A plume of sediment-laden river water is slowly spreading along the southern reaches of Lake Pontchartrain and working its way toward the Gulf of Mexico as the Bonnet Carre Spillway throws 186,000 cubic feet per second of fresh river water into the salty lake.

The potential effects of the continuing operation of the spillway, which relieves flooding pressure downriver, are a mixed bag.

In addition to sediment, the colder and fresher river water also carries nutrients from upriver agricultural practices, carries the possibility of invasive species and has at least the temporary effect of moving out certain species of fish that want more-brackish water.

At the same time, the additional nutrients can provide a base for better growth of other species, the cold water may mean the impact on oysters will be lessened and nutrient blooms apparent in previous spillway operations may be delayed, if they happen at all.

Only time will tell, because a January opening of the spillway hasn’t happened since 1937. Although not unprecedented, the early opening could mean different effects will be seen in the coming months.

Harry Blanchet, fisheries biologist with the state Department of Wildlife and Fisheries, said the influx of fresh water will move fish around and mostly out of the system as they look for saltier waters.

After the spillway opens, “Lake Pontchartrain gets a lot fresher and a lot muddier,” he said. The amount of fish movement depends on how long the spillway is opened, how much fresh water gets pumped into the system and if any major rains add even more fresh water to the lake.

On Wednesday, the U.S. Army Corps of Engineers held steady at 210 of the 350 bays opened on the spillway as the river reached its crest along the lower river.

Charter boat captain Dudley Vandenborre said it could take two or three months for the salinity to return to the lake.

“Being this early, I don’t think anyone really knows what’s going to happen,” he said. However, he said, on many levels, the lake hasn’t really returned to normal since the 2011 spillway opening.

In addition to possible reduction in crab catch this year, the additional fresh water could reduce the movement of young brown shrimp into the lake for the spring shrimp season, Blanchet said.

Although brown shrimp will continue moving into the lake and surrounding marsh through April, the true impact won’t be known until May, when Department of Wildlife and Fisheries staff check the numbers and size of the shrimp to set the season.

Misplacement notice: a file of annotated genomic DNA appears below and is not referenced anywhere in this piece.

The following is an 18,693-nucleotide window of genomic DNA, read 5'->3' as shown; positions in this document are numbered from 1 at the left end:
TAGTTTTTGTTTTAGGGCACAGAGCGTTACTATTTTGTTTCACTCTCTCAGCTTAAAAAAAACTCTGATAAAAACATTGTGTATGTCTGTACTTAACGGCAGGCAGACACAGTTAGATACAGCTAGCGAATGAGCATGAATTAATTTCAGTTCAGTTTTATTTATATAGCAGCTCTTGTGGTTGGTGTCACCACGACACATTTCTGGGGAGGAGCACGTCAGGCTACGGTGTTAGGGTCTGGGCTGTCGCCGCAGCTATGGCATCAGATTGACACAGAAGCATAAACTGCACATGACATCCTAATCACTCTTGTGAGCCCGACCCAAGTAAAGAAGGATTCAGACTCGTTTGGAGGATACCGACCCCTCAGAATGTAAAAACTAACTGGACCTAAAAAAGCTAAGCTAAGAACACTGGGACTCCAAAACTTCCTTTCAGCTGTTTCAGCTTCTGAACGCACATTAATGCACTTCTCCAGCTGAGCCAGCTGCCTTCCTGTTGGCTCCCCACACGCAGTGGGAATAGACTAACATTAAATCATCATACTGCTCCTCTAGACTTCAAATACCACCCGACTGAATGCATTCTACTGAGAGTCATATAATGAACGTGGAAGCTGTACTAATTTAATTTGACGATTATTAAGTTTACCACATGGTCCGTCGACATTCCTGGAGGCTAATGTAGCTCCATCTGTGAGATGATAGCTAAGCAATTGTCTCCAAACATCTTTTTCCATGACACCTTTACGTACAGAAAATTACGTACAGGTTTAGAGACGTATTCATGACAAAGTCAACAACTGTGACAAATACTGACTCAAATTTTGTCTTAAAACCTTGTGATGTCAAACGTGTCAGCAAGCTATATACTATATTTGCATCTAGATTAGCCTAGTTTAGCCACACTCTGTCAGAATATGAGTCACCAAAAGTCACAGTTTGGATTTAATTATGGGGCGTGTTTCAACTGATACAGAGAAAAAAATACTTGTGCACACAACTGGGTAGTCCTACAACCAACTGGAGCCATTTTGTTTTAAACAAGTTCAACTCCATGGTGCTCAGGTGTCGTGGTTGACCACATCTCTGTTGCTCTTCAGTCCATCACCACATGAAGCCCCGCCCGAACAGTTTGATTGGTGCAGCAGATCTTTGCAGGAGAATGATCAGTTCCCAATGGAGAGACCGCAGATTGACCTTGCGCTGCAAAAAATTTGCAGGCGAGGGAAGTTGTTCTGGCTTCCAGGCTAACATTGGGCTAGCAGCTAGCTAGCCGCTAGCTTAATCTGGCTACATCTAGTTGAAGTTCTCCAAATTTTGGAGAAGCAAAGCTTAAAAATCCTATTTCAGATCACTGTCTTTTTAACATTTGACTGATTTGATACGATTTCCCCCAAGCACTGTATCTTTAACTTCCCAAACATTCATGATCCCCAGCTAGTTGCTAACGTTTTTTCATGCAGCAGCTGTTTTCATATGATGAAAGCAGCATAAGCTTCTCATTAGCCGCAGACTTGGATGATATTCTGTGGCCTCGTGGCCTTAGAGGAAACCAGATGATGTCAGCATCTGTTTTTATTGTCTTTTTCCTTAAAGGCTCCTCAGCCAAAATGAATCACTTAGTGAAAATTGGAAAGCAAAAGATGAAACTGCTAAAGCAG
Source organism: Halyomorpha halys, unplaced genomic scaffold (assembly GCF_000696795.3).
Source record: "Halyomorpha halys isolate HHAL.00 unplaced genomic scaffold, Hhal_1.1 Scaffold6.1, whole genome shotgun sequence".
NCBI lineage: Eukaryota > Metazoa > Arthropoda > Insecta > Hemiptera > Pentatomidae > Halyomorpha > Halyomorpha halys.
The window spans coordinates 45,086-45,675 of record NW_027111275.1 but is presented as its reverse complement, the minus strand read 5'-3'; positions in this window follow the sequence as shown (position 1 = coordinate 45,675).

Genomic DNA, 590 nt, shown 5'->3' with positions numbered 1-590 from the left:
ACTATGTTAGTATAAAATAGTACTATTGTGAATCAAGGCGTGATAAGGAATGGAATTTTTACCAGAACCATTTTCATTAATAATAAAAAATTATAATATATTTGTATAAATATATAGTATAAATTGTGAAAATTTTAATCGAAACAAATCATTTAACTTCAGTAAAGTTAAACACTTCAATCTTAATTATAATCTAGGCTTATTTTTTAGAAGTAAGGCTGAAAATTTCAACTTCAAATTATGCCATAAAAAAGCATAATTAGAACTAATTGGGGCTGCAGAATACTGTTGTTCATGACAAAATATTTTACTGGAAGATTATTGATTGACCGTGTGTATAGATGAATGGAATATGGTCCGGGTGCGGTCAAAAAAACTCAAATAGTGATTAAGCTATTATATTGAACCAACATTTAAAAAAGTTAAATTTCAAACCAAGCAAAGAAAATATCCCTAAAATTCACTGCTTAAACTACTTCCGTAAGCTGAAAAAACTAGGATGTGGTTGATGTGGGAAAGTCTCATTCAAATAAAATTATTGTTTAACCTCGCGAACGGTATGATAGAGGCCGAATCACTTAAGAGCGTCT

On the flip side, there could be benefits for the white shrimp season later in the year, Blanchet said, noting that those shrimp are fresh-water tolerant.

Although there’s not much oyster harvest in Lake Pontchartrain, there are oyster leases in Lake Borgne and Mississippi Sound, both of which could be affected. In the past, that impact has ranged from widespread deaths of oysters to one of little effect, Blanchet said.

The good news this year is that oysters can tolerate more fresh water if water temperatures are colder like they are now. The state is monitoring water conditions to determine if emergency actions are needed to relocate oysters, but so far, that doesn’t appear to be necessary, Blanchet said.

In fact, the fresh water may help, as parts of the Mississippi Sound are closed for oysters because of a red tide algae bloom. Red tide, he said, doesn’t do well in fresh water, so the extra flow from the Bonnet Carre could help mitigate that problem.

Continuing water-quality monitoring is being done by a number of agencies, including the Lake Pontchartrain Basin Foundation, the Department of Wildlife and Fisheries and the state Department of Environmental Quality.

Tom Killeen, administrator with the DEQ inspection division, said they are monitoring water characteristics every two weeks and taking water samples to analyze for nutrients and chemicals every month throughout the high-water event.

The first round of testing was done Jan. 8, before the spillway was opened, and another round was conducted Jan. 13 although the river water hadn’t yet reached the Causeway, where the water monitors are located.

The next tests will be conducted Jan. 27, Killeen said.

“I expect that we will see a slight elevation in the nutrient parameters,” Killeen said. “But it will be temporary.”

One concern of a Bonnet Carre opening is always that the extra nutrients carried by the Mississippi River could promote algae blooms in the lake. And that, in turn, could cause dead zones of low oxygen levels as the algae die and decompose.

“In 1997, that was the last time we really saw massive (algae) blooms in Lake Pontchartrain,” said John Lopez, coastal program coordinator with the Lake Pontchartrain Basin Foundation, adding that it included toxic blooms as well. “It really was terrible.”

In 2009, the Bonnet Carre opening was smaller in scale and there were only local algae blooms that occurred later in the year, typically in the northwest corner of the lake.

In 2011, there were no major blooms in Lake Pontchartrain, although dead zones of low oxygen and algae blooms did appear in the Mississippi Sound, Lopez said.

As monitoring continues this year, the foundation will be looking for how the nutrients flow through the system and watching for any algae blooms. However, with the cold water temperatures, it’s possible that any algae growth could be stunted, he said, unless warm weather continues and springlike conditions arrive early.

Follow Amy Wold on Twitter, @awold10.